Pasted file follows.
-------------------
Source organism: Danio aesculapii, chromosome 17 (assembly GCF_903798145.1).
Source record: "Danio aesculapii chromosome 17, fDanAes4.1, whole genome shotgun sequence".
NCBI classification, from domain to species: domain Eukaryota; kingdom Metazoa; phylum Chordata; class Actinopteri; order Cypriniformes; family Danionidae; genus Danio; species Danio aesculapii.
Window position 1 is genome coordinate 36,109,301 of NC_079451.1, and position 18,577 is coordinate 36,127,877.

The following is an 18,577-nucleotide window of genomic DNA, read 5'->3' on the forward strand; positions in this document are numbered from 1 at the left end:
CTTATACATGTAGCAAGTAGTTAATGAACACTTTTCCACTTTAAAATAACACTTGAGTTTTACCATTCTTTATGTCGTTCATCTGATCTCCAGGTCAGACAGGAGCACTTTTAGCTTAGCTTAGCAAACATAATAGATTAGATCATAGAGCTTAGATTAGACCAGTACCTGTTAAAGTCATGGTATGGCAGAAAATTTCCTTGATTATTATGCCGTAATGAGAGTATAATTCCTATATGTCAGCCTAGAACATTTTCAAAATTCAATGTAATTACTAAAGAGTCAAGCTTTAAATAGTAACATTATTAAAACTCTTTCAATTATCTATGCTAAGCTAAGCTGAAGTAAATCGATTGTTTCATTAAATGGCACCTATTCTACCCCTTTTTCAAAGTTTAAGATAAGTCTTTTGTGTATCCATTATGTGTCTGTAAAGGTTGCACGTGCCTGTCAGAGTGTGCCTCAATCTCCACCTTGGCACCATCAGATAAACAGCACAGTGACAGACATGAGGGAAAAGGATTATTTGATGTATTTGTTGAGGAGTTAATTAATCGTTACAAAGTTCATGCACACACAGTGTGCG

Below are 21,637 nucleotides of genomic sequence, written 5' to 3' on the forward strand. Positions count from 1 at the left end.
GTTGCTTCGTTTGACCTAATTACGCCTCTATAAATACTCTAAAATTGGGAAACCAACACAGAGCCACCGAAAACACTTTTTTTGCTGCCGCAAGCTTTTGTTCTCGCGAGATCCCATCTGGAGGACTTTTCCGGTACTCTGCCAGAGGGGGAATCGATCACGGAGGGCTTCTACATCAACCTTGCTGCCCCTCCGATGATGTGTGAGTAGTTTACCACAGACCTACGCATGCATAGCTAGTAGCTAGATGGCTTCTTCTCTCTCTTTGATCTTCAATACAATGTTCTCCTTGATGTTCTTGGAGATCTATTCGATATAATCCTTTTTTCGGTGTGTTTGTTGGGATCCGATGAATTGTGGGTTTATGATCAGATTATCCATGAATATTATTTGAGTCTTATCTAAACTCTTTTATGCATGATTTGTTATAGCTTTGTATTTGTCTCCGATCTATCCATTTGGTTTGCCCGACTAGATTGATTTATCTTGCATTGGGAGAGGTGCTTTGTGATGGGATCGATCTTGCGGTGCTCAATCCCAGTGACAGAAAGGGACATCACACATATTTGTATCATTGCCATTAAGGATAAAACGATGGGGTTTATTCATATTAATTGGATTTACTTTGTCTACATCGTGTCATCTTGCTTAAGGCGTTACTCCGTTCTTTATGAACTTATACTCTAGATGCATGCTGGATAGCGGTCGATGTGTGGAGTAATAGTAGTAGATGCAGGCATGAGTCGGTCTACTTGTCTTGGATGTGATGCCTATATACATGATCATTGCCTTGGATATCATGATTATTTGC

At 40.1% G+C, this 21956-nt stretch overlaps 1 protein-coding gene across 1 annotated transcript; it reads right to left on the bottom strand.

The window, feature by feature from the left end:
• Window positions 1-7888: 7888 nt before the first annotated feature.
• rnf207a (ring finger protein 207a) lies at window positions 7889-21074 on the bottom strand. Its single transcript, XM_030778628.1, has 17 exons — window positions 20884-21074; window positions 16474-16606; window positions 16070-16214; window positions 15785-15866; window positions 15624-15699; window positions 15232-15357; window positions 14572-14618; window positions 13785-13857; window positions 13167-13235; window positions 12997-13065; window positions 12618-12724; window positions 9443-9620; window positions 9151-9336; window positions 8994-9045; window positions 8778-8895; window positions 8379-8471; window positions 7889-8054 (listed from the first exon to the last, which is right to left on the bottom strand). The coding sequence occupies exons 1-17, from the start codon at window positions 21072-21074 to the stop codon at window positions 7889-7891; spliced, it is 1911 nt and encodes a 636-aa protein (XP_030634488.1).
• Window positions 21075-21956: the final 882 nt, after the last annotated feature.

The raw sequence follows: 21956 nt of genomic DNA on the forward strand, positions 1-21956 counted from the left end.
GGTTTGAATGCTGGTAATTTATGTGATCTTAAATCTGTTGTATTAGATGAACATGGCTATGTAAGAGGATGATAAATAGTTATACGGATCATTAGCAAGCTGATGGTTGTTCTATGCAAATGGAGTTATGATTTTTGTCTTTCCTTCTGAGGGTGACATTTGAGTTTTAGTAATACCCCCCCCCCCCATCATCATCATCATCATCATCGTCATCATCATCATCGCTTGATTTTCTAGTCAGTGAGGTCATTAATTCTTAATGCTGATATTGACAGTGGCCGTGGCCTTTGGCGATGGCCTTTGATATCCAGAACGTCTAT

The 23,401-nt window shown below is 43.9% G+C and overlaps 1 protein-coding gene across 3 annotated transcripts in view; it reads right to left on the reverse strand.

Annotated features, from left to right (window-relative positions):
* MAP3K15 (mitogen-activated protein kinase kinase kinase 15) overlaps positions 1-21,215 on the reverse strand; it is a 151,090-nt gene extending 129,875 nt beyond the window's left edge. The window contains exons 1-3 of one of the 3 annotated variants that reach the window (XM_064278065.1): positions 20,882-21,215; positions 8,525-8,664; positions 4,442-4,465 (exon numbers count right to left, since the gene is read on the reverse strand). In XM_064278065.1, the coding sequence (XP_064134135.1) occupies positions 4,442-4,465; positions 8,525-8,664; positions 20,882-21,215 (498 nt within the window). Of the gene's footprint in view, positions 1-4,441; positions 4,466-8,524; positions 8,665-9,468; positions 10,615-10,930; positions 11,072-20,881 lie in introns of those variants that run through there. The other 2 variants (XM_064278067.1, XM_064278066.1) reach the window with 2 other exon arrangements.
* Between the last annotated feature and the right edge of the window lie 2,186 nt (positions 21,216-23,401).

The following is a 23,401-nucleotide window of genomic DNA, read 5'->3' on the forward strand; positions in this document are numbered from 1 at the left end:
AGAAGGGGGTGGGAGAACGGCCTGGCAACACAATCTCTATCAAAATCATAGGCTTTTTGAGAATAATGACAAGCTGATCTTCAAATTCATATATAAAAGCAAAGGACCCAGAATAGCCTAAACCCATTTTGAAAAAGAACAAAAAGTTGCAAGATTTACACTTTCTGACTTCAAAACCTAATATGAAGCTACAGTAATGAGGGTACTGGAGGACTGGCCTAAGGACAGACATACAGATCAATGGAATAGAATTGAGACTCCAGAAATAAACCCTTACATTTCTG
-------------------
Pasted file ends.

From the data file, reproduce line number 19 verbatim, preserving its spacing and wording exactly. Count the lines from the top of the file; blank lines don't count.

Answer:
* Between the last annotated feature and the right edge of the window lie 2,186 nt (positions 21,216-23,401).